Mary Queen of Scots Essay
It can be argued that a member of individuals contributed to death of
Mary Queen Scots; Elizabeth, her advisers, foreign powers and Mary
herself. To what extent was Mary responsible for her own death?
In 1567 Scotland rebelled against their Catholic Queen, Mary. She was imprisoned at Loch Leven castle where she remained until her escape in May 1568 when she fled to England. This was the action which triggered a series of events leading to her eventual execution on February 8th 1587.
Before her arrival in England, Mary's reputation had already been tarnished by allegations of her involvement in the murder of her husband, Lord Darnley. This, coupled with the fact that she was Elizabeth's cousin and heir to the throne made her arrival potentially problematic. Her religion also posed a threat to Elizabeth. Catholics regarded Mary as the rightful Queen ( '[we] accept her for the true and right Heir apparent of this Realm of England') and were ready to serve her.
After taking these points into careful consideration the Privy Council advised Elizabeth to keep her as a prisoner until she could explain why she had previously claimed to be Queen of England and account for the death of Darnley. Elizabeth agreed and Mary was kept at various places such as Carlisle, Bolton and Sheffield. However, it was obvious that imprisonment could not be a long term solution and so Elizabeth and her government evaluated their alternatives carefully.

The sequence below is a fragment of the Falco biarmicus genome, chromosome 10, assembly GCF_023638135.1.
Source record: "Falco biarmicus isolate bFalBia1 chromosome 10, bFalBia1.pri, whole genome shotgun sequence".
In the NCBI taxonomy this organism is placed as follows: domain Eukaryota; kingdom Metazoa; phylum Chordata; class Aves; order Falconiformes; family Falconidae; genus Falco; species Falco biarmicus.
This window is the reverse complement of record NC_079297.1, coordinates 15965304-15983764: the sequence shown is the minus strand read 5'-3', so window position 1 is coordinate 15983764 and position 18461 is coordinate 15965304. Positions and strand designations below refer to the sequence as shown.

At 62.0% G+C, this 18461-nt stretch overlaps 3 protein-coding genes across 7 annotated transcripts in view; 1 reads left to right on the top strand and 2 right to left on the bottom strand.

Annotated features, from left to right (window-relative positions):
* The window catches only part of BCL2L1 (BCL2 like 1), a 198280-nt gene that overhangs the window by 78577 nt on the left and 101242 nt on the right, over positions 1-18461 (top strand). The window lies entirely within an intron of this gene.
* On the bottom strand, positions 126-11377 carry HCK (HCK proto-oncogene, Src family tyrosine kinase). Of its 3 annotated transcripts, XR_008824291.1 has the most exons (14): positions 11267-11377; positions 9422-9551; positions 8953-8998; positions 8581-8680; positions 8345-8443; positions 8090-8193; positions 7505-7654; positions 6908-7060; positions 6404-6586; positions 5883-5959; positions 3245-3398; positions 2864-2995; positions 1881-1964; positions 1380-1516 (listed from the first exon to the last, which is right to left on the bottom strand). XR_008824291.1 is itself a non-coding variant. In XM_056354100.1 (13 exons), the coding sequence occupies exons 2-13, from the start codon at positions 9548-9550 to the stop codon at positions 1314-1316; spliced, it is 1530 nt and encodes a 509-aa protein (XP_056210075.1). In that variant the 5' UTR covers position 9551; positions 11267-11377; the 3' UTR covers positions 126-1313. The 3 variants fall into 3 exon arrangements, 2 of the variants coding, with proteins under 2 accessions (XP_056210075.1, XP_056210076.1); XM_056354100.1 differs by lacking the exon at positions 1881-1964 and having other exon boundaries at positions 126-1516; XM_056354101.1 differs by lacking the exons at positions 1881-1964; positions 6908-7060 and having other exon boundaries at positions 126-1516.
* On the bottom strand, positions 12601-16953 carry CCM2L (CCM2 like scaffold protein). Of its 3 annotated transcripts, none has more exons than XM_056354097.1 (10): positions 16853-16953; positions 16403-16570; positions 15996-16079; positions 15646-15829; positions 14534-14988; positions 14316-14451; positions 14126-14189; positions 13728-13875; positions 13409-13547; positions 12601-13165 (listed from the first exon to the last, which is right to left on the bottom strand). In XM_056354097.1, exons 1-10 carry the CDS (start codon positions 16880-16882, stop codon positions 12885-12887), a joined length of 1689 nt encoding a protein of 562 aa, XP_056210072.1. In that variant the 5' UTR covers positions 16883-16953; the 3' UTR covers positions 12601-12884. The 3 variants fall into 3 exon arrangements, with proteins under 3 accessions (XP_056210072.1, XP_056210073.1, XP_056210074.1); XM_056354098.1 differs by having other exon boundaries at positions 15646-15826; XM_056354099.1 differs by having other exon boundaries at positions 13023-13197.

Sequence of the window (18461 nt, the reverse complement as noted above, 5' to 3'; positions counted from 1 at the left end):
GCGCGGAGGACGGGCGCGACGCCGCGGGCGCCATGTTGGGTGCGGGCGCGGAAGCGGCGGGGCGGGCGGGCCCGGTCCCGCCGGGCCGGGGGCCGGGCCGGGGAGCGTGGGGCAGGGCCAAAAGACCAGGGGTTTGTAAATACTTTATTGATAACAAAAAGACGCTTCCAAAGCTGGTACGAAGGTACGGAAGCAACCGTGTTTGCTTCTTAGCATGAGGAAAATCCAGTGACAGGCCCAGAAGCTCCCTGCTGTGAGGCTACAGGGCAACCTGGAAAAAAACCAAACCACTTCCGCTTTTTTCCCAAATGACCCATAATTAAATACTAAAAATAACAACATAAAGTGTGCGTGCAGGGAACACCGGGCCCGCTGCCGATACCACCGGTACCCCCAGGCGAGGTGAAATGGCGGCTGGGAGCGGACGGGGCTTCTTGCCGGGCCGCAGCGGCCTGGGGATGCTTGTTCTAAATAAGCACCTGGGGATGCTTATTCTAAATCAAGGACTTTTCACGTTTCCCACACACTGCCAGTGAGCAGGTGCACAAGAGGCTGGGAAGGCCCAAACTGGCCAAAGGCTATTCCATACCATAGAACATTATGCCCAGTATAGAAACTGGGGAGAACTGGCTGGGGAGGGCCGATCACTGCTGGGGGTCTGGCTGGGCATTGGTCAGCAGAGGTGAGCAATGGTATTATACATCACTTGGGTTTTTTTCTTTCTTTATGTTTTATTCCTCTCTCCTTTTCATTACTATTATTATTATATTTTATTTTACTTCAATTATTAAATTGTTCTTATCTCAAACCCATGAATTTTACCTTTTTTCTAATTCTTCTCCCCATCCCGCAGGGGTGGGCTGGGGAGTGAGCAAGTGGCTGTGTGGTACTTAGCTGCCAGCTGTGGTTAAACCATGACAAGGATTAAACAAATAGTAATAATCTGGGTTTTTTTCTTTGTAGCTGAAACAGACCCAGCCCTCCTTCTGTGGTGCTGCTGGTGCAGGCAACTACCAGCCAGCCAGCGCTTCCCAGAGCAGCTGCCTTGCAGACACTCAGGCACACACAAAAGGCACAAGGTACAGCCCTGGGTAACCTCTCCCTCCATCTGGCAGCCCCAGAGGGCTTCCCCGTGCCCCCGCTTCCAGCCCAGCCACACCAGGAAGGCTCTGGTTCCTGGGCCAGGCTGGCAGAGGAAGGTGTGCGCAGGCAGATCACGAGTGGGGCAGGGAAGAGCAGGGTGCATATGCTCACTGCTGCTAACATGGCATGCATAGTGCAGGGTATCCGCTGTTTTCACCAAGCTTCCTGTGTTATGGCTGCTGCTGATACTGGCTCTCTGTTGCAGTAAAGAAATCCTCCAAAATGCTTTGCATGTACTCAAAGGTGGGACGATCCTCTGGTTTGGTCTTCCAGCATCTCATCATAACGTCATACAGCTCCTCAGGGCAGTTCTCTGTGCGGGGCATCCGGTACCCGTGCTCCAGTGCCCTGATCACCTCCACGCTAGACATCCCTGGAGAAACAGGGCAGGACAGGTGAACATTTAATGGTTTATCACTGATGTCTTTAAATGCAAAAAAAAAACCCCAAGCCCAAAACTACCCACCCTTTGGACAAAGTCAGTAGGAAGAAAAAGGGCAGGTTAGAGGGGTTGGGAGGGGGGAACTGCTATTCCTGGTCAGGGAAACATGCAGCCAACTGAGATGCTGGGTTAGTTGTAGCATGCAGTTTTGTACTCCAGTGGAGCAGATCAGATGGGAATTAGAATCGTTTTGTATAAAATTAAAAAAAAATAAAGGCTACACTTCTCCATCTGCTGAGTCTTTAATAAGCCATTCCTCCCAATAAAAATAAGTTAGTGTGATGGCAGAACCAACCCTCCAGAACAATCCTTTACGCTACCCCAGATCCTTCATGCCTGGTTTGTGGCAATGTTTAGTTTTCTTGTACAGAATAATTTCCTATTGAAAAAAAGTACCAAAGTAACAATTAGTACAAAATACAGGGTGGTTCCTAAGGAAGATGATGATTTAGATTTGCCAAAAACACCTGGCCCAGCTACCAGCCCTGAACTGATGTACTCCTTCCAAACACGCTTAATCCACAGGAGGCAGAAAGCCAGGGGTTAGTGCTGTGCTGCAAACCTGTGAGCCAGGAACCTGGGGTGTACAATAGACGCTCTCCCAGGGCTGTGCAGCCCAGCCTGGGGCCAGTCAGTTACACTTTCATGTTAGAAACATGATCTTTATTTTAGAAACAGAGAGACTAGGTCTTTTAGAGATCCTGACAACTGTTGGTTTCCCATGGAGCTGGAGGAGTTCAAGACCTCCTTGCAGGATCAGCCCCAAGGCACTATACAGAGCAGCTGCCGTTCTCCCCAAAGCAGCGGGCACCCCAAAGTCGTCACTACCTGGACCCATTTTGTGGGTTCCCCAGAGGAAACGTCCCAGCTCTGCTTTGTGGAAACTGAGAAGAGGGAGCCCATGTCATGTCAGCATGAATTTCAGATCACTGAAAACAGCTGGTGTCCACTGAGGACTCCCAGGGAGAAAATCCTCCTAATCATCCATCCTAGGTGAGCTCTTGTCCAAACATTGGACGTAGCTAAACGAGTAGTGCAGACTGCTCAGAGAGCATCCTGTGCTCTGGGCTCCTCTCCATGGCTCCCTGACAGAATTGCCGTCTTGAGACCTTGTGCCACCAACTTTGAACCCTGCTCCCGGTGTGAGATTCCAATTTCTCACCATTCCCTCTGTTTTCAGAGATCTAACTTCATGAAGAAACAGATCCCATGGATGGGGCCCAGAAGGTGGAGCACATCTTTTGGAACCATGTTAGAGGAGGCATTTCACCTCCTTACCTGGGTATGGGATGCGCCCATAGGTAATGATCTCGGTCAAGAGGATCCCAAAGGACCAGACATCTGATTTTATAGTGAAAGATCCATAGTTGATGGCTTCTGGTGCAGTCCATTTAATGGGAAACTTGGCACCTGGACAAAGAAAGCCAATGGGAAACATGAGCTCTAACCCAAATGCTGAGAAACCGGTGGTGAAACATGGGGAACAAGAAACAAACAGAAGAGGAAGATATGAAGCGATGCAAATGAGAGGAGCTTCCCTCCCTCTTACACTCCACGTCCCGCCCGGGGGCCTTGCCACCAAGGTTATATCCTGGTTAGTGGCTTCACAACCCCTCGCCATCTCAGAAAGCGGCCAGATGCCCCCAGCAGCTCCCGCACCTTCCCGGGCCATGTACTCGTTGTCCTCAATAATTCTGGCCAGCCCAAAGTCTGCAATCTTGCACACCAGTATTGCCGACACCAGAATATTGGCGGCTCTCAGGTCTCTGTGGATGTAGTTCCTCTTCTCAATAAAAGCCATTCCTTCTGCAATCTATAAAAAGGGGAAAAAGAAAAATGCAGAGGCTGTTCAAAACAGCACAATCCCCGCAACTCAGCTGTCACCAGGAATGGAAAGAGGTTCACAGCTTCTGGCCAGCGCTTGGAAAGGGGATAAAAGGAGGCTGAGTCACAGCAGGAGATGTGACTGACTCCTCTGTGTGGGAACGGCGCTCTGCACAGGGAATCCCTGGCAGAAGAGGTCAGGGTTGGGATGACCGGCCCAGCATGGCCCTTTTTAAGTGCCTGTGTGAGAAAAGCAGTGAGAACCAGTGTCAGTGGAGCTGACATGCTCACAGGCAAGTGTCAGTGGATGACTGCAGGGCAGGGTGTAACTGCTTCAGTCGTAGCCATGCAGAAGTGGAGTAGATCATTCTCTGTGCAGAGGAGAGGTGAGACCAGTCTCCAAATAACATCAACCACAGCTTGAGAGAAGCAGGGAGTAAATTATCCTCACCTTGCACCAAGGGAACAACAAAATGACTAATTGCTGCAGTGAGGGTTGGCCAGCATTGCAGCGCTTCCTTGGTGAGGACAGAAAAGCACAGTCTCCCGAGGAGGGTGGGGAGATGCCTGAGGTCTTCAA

Foreign powers and influences limited Elizabeth's options; Mary could not be allowed to return to France because of the danger that she might raise support for her earlier claim to be Queen. She could not be sent back to Scotland, either, because any attempt Mary made reassert herself was doomed to failure and result in the Protestant Lords executing her. This effectively forced Elizabeth to allow Mary to remain in England either under imprisonment or as at citizen.